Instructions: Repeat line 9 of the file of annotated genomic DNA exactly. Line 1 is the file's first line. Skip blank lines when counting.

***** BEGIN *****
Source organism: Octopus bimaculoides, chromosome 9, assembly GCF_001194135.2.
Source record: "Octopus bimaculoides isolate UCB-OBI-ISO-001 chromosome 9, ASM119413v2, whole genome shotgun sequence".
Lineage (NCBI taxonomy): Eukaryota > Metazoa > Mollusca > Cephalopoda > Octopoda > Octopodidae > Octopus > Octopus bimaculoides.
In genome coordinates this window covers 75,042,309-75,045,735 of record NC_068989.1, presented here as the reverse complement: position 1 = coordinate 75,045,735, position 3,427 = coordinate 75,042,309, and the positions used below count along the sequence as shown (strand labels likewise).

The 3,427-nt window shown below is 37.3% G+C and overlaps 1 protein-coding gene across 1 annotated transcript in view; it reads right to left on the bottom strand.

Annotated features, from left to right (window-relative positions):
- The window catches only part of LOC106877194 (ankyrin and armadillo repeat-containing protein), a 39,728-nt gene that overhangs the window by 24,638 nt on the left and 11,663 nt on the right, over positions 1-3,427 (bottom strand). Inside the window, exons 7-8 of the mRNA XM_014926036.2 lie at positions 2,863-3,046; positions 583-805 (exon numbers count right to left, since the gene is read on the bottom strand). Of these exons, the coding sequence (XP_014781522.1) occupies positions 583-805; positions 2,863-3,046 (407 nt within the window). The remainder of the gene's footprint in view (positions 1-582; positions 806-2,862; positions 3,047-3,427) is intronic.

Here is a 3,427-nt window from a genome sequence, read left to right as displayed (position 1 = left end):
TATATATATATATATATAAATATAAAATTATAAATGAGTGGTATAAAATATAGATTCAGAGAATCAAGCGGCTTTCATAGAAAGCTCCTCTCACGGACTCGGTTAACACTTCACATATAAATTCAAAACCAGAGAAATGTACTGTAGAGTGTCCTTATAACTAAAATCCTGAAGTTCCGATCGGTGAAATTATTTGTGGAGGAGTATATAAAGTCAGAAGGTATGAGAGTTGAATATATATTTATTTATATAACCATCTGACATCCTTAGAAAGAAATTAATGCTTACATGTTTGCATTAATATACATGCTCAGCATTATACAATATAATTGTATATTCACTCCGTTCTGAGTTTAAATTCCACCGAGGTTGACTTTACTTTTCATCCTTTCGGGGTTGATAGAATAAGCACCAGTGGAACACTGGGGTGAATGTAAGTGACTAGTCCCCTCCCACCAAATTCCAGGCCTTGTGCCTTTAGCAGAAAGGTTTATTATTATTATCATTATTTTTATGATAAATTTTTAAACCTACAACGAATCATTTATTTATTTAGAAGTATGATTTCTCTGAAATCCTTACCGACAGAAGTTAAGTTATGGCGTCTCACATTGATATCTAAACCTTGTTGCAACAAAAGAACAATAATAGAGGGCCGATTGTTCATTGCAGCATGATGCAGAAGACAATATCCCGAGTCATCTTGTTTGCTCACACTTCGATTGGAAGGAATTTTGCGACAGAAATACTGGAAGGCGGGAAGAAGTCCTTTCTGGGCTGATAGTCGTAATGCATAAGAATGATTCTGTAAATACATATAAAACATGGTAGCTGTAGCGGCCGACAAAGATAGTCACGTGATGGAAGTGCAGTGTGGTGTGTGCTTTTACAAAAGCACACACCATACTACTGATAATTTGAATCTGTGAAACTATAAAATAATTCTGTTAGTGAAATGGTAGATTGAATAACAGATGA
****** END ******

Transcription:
TATATATATATATATATAAATATAAAATTATAAATGAGTGGTATAAAATATAGATTCAGAGAATCAAGCGGCTTTCATAGAAAGCTCCTCTCACGGACTCGGTTAACACTTCACATATAAATTCAAAACCAGAGAAATGTACTGTAGAGTGTCCTTATAACTAAAATCCTGAAGTTCCGATCGGTGAAATTATTTGTGGAGGAGTATATAAAGTCAGAAGGTATGAGAGTTGAATATATATTTATTTATATAACCATCTGACATCCTTAGAAAGAAATTAATGCTTACATGTTTGCATTAATATACATGCTCAGCATTATACAATATAATTGTATATTCACTCCGTTCTGAGTTTAAATTCCACCGAGGTTGACTTTACTTTTCATCCTTTCGGGGTTGATAGAATAAGCACCAGTGGAACACTGGGGTGAATGTAAGTGACTAGTCCCCTCCCACCAAATTCCAGGCCTTGTGCCTTTAGCAGAAAGGTTTATTATTATTATCATTATTTTTATGATAAATTTTTAAACCTACAACGAATCATTTATTTATTTAGAAGTATGATTTCTCTGAAATCCTTACCGACAGAAGTTAAGTTATGGCGTCTCACATTGATATCTAAACCTTGTTGCAACAAAAGAACAATAATAGAGGGCCGATTGTTCATTGCAGCATGATGCAGAAGACAATATCCCGAGTCATCTTGTTTGCTCACACTTCGATTGGAAGGAATTTTGCGACAGAAATACTGGAAGGCGGGAAGAAGTCCTTTCTGGGCTGATAGTCGTAATGCATAAGAATGATTCTGTAAATACATATAAAACATGGTAGCTGTAGCGGCCGACAAAGATAGTCACGTGATGGAAGTGCAGTGTGGTGTGTGCTTTTACAAAAGCACACACCATACTACTGATAATTTGAATCTGTGAAACTATAAAATAATTCTGTTAGTGAAATGGTAGATTGAATAACAGATGA